The world's most popular cell phone producer, Apple Inc., has adopted differential policies for repair and return services in China, China Central Television (CCTV) has reported.
In this second-largest market for Apple, its unfair or discriminative provisions include shorter warranty periods compared with that of other countries, using refurbished parts for repair and averting after-sale obligations, according to a consumer protection TV show broadcast by CCTV on Friday, or the International Day for Protecting Consumers' Rights.
Consumers who asked for replacement of iPhones, Apple's flagship mobile product, due to quality defects during the warranty period always found that their renewed iPhones still kept the old back cover, the program said.
In addition, the guarantee period was not extended to another year as stipulated in China's after-sale regulation but remained the same as with the former unit.
Under Chinese law, replaced mobile phones should be covered by another one-year guarantee period after the replacement, which, for producers, can mean heavy burdens on their after-sale services that they are unwilling to bear.
A staff member from an Apple customer service center in China told CCTV that the "old back cover" tactic was used to shirk the repair obligation as the changed unit could not be defined as a replacement while it still incorporated a former part.
She implied that the practice resulted from the company's consideration of prompting buyers to spend more on Apple's products.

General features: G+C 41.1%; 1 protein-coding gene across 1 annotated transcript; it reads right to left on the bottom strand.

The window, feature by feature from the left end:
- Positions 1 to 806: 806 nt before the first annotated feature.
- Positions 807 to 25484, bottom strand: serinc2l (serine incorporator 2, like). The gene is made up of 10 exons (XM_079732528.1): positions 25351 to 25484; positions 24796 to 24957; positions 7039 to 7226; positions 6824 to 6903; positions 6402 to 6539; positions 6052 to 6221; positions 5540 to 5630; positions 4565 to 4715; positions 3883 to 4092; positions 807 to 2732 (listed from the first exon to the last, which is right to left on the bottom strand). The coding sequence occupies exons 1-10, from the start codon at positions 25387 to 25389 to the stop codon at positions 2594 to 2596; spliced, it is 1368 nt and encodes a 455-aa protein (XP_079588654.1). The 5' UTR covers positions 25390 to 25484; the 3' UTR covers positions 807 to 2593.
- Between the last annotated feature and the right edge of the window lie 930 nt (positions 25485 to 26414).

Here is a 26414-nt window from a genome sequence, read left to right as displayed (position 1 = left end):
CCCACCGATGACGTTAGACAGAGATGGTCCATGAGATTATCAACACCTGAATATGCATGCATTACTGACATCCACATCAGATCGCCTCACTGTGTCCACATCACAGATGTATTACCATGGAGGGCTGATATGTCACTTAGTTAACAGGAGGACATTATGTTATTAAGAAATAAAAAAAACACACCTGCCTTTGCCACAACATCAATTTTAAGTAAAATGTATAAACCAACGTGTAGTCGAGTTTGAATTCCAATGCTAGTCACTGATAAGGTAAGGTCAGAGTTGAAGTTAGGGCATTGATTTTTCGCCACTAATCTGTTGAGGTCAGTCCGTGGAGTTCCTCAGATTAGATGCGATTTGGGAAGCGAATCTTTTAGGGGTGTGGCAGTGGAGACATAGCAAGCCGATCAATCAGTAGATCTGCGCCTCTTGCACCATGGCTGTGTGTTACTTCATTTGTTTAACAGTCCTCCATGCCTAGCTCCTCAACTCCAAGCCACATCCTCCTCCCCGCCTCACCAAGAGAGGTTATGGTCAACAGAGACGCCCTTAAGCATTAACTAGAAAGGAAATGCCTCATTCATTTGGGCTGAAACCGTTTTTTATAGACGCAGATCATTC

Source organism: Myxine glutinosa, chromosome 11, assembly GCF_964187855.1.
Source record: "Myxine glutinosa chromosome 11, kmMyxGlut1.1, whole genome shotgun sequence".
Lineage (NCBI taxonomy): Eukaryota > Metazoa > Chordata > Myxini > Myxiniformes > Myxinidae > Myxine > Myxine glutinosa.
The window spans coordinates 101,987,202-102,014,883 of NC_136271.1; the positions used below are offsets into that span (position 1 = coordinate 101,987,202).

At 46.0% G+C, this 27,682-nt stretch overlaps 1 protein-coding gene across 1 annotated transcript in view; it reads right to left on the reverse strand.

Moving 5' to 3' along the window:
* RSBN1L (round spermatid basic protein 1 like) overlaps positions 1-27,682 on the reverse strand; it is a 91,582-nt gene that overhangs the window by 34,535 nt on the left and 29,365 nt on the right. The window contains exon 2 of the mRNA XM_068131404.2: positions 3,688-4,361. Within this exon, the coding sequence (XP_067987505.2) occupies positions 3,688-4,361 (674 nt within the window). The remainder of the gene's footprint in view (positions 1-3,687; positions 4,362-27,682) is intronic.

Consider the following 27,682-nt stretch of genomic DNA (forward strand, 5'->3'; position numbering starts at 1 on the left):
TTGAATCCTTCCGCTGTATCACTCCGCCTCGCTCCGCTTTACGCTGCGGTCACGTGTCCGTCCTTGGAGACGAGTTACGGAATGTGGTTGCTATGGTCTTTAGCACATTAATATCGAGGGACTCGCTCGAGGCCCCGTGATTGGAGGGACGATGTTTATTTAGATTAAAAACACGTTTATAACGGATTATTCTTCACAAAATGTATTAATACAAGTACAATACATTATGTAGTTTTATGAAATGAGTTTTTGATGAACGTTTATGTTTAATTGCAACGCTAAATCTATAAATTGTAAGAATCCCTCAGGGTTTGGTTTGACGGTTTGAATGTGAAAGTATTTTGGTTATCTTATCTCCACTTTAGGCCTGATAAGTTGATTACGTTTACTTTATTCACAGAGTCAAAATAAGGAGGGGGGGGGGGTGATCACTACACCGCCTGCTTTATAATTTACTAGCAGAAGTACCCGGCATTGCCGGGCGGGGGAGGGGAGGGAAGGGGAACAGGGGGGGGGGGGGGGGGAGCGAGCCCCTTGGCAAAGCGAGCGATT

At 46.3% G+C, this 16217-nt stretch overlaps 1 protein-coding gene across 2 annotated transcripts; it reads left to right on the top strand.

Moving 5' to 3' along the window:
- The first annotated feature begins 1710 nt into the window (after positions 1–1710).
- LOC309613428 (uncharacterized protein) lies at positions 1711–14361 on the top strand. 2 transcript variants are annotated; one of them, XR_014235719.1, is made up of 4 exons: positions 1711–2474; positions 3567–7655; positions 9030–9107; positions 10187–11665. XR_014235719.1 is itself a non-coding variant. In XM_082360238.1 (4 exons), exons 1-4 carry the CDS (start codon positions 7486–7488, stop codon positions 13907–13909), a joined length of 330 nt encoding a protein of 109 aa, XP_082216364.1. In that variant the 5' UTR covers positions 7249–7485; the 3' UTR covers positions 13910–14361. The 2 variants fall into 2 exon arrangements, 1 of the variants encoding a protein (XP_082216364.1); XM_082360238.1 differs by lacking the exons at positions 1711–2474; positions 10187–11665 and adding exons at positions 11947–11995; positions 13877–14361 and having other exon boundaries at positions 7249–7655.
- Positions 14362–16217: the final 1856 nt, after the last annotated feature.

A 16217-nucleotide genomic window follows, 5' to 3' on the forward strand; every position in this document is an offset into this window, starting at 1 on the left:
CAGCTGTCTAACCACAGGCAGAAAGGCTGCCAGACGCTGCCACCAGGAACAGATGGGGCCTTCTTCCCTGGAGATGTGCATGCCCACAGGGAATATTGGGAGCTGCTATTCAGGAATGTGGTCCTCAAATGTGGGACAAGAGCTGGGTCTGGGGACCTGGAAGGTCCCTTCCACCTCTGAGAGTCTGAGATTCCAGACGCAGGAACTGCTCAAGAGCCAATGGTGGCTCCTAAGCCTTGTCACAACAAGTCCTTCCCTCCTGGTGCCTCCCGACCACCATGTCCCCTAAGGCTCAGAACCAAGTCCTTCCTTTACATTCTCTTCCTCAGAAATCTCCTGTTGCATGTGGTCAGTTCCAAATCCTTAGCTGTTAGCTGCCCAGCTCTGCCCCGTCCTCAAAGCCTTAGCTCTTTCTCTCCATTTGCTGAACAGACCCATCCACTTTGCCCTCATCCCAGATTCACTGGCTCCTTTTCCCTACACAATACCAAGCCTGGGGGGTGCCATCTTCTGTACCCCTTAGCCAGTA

In sharp contrast with the situation in China, Apple consumers in other parts of the world including the United States, Australia, the Republic of Korea and the European Union meet no such awkwardness in their after-sale process.
However, Apple's regulation violations in China also extend to other products from the company such as its iPads.
Apple's repair policies led to a number of complaints in 2012 and caused some provincial consumer watchdogs to include the firm on a "company integrity" blacklist.
In August, Apple fine-tuned parts of the controversial repair policies but some unfair practices still remain.
In an earlier announcement, the China Consumers' Association, the country's top consumer watchdog, noted Apple could further improve its efforts to guarantee the legal rights and interests of its fans as "most unfair clauses have still not been addressed or corrected."
Apart from the Apple case, the program also revealed consumer rights infringements including defective direct-shift gearboxes in Volkswagen cars, substandard imported food, deceptive medical advertising and personal information leaks through mobile devices and the Internet.
The TV show, broadcast for 23 consecutive years every March 15, has brought numerous scandals to light in recent years.